I started being drawn to Instagrammers with clean, simple spaces. Those magic “people you might like” suggestions that Pinterest and Instagram do are amazing – they always get it right and soon I found myself following a whole bunch of new people who loved their homes, who lived with less and who were happy. One day I saw a comment on someone’s Instagram about a book called The Life-Changing Magic of Tidying Up by Marie Kondo. I’m pretty sure you’ve heard of it – hasn’t everyone by now? Well I hadn’t at the time and so Googled it. And read review after review of it – I was a little obsessed. In fact, I probably didn’t need to read the book because the reviews and constant articles or blog posts about it told me all I needed to know. But I wanted the whole context so I bought an eBook version and read it during Annika’s feed/nap times. Honestly, the last time I completed a whole book that wasn’t a children’s book was before any of my children were born. I haven’t read anything – completely – in almost nine years. That is a whole other issue! I lapped that book up. I read every page. I eye-rolled so hard and questioned her mental health several times throughout it (and also mine – I was reading a book on TIDYING? What was wrong with me?), but sometimes even the most blindingly obvious things in life can be missed and in this case, it took a book to tell me that I should only keep things in my home that bring me joy. How simple and obvious is that? And yet… I realised I wasn’t really living that way. I started her method immediately.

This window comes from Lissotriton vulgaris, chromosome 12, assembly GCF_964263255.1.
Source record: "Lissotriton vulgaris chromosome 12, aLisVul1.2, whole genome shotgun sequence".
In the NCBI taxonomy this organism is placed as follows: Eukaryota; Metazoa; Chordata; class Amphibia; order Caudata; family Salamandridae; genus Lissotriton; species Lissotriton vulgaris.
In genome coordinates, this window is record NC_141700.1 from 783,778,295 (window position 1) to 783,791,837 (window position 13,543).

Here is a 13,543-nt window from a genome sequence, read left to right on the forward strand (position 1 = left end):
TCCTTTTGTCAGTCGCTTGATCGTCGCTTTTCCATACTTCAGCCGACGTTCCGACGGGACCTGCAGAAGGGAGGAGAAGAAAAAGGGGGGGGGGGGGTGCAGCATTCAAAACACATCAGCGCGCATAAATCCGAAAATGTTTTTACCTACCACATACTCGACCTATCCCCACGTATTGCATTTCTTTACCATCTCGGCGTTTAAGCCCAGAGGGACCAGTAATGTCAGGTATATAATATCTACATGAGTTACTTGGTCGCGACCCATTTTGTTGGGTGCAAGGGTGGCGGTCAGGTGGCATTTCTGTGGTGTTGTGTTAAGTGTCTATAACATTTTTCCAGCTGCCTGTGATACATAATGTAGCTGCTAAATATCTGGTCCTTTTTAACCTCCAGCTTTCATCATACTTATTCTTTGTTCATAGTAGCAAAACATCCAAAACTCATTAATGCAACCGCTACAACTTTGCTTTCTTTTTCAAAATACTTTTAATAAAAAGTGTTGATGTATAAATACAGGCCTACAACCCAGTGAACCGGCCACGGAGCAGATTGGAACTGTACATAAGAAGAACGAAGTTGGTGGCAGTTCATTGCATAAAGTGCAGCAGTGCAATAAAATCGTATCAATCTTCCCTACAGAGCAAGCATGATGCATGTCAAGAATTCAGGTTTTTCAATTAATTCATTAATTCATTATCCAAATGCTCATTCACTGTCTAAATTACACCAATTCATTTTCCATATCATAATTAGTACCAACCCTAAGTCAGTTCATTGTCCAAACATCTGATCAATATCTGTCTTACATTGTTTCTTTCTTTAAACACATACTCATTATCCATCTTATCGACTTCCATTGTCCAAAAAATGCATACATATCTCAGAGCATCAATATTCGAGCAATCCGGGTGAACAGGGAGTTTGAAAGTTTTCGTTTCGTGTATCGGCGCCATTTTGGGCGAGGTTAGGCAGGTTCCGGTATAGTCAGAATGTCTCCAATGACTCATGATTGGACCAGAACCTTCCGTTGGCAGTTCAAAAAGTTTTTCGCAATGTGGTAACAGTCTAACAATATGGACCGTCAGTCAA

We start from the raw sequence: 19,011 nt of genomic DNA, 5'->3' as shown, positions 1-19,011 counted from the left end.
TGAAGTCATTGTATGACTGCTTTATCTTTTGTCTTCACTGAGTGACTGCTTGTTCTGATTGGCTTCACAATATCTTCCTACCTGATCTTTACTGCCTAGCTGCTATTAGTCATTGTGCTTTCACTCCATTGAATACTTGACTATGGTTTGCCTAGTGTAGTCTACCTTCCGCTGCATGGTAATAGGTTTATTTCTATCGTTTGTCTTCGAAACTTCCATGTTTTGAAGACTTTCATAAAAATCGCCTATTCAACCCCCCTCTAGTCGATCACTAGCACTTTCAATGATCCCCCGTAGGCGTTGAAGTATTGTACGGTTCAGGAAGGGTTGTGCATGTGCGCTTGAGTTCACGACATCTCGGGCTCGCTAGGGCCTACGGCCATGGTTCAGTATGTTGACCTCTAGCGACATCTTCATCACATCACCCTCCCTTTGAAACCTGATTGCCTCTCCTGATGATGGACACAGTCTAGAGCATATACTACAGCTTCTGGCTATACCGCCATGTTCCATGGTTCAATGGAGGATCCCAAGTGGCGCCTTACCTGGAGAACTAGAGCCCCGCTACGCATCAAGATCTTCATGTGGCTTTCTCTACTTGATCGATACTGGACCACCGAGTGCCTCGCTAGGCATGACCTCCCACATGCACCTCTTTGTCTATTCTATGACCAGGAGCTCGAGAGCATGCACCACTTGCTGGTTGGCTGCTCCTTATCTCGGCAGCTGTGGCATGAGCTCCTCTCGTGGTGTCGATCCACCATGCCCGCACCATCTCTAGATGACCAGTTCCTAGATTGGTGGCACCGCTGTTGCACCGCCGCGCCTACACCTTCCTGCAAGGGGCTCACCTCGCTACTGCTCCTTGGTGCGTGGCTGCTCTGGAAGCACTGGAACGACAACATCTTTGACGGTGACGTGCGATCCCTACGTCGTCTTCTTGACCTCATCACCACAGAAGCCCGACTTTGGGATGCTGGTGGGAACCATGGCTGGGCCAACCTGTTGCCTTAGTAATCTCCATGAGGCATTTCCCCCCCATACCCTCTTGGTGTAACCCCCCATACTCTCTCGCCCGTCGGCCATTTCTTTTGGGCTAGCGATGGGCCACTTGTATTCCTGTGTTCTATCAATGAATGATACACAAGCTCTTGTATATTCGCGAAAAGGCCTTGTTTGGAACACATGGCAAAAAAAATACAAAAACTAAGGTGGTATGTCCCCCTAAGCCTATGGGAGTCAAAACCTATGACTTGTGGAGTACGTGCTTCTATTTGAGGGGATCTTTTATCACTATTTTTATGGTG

I didn’t stop at the contents of my home (to be fair, I’m still going, but with our home all upside down in parts due to our cabin being torn down a few months ago in preparation for our house extension, I have to hit the pause button on some areas). I felt the need to apply the konmari method to other areas of my life. For each of the new people I started following on Instagram, I unfollowed about 10 more who didn’t inspire me or who started to bug me. I said no to invites to things I wasn’t interested in. I stopped blogging for ages because it was a huge chore. I even turned down all work – even crafts for Kidspot and other offers – because making the kids do forced crafts for photos wasn’t bringing them OR me joy. Instead, we started exploring more of our area on the weekends with bush walks, we got obsessed with nature and creating things with it. We realised it was ok to do absolutely nothing some weekends except watch movies or sport and let the kids run crazy outside all day and play computer games or YouTube videos at night till really late. Because sometimes, being ignored by my children and ignoring them for hours on end doing frivolous things brings me joy.